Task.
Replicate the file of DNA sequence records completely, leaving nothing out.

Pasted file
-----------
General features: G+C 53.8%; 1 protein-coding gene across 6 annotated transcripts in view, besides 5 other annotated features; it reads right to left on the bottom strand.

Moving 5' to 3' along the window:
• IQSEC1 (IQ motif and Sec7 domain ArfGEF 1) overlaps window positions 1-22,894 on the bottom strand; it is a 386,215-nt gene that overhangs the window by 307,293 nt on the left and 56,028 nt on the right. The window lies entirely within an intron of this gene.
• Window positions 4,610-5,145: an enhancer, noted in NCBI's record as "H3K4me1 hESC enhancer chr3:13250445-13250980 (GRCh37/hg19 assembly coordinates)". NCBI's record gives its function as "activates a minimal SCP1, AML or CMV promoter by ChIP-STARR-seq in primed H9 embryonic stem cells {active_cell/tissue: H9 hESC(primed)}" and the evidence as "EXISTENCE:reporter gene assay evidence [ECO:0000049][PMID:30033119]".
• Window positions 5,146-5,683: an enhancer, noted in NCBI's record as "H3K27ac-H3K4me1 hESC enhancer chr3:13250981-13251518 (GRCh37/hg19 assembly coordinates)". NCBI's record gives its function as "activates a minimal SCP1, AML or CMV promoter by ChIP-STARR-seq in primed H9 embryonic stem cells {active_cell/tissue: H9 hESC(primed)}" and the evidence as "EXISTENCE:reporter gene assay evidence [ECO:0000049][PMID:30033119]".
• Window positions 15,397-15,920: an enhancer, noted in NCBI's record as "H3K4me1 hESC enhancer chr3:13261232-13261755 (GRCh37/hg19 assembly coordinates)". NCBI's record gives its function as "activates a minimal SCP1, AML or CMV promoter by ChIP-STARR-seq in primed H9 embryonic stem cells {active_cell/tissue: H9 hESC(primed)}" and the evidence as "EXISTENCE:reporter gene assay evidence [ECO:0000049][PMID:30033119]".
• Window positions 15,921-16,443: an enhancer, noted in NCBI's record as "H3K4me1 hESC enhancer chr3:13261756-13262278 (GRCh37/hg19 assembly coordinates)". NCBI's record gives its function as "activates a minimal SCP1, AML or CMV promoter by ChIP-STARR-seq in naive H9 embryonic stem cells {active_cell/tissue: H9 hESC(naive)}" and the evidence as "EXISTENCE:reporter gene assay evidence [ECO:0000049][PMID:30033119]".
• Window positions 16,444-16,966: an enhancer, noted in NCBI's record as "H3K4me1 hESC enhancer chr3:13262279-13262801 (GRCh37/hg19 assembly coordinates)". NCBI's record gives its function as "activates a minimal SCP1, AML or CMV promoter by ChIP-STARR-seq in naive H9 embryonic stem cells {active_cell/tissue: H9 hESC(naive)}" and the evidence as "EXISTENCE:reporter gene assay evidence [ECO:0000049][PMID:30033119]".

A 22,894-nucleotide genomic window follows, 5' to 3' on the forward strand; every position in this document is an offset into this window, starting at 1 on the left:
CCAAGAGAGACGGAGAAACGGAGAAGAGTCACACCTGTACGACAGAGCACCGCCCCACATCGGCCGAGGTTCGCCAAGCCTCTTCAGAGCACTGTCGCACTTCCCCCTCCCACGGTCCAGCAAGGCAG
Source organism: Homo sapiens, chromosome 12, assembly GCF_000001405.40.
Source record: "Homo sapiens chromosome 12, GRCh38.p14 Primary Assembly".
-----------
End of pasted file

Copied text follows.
General features: G+C 53.8%; 1 protein-coding gene across 6 annotated transcripts in view, besides 5 other annotated features; it reads right to left on the bottom strand.

Moving 5' to 3' along the window:
• IQSEC1 (IQ motif and Sec7 domain ArfGEF 1) overlaps window positions 1-22,894 on the bottom strand; it is a 386,215-nt gene that overhangs the window by 307,293 nt on the left and 56,028 nt on the right. The window lies entirely within an intron of this gene.
• Window positions 4,610-5,145: an enhancer, noted in NCBI's record as "H3K4me1 hESC enhancer chr3:13250445-13250980 (GRCh37/hg19 assembly coordinates)". NCBI's record gives its function as "activates a minimal SCP1, AML or CMV promoter by ChIP-STARR-seq in primed H9 embryonic stem cells {active_cell/tissue: H9 hESC(primed)}" and the evidence as "EXISTENCE:reporter gene assay evidence [ECO:0000049][PMID:30033119]".
• Window positions 5,146-5,683: an enhancer, noted in NCBI's record as "H3K27ac-H3K4me1 hESC enhancer chr3:13250981-13251518 (GRCh37/hg19 assembly coordinates)". NCBI's record gives its function as "activates a minimal SCP1, AML or CMV promoter by ChIP-STARR-seq in primed H9 embryonic stem cells {active_cell/tissue: H9 hESC(primed)}" and the evidence as "EXISTENCE:reporter gene assay evidence [ECO:0000049][PMID:30033119]".
• Window positions 15,397-15,920: an enhancer, noted in NCBI's record as "H3K4me1 hESC enhancer chr3:13261232-13261755 (GRCh37/hg19 assembly coordinates)". NCBI's record gives its function as "activates a minimal SCP1, AML or CMV promoter by ChIP-STARR-seq in primed H9 embryonic stem cells {active_cell/tissue: H9 hESC(primed)}" and the evidence as "EXISTENCE:reporter gene assay evidence [ECO:0000049][PMID:30033119]".
• Window positions 15,921-16,443: an enhancer, noted in NCBI's record as "H3K4me1 hESC enhancer chr3:13261756-13262278 (GRCh37/hg19 assembly coordinates)". NCBI's record gives its function as "activates a minimal SCP1, AML or CMV promoter by ChIP-STARR-seq in naive H9 embryonic stem cells {active_cell/tissue: H9 hESC(naive)}" and the evidence as "EXISTENCE:reporter gene assay evidence [ECO:0000049][PMID:30033119]".
• Window positions 16,444-16,966: an enhancer, noted in NCBI's record as "H3K4me1 hESC enhancer chr3:13262279-13262801 (GRCh37/hg19 assembly coordinates)". NCBI's record gives its function as "activates a minimal SCP1, AML or CMV promoter by ChIP-STARR-seq in naive H9 embryonic stem cells {active_cell/tissue: H9 hESC(naive)}" and the evidence as "EXISTENCE:reporter gene assay evidence [ECO:0000049][PMID:30033119]".

A 22,894-nucleotide genomic window follows, 5' to 3' on the forward strand; every position in this document is an offset into this window, starting at 1 on the left:
CCAAGAGAGACGGAGAAACGGAGAAGAGTCACACCTGTACGACAGAGCACCGCCCCACATCGGCCGAGGTTCGCCAAGCCTCTTCAGAGCACTGTCGCACTTCCCCCTCCCACGGTCCAGCAAGGCAG
Source organism: Homo sapiens, chromosome 12, assembly GCF_000001405.40.
Source record: "Homo sapiens chromosome 12, GRCh38.p14 Primary Assembly".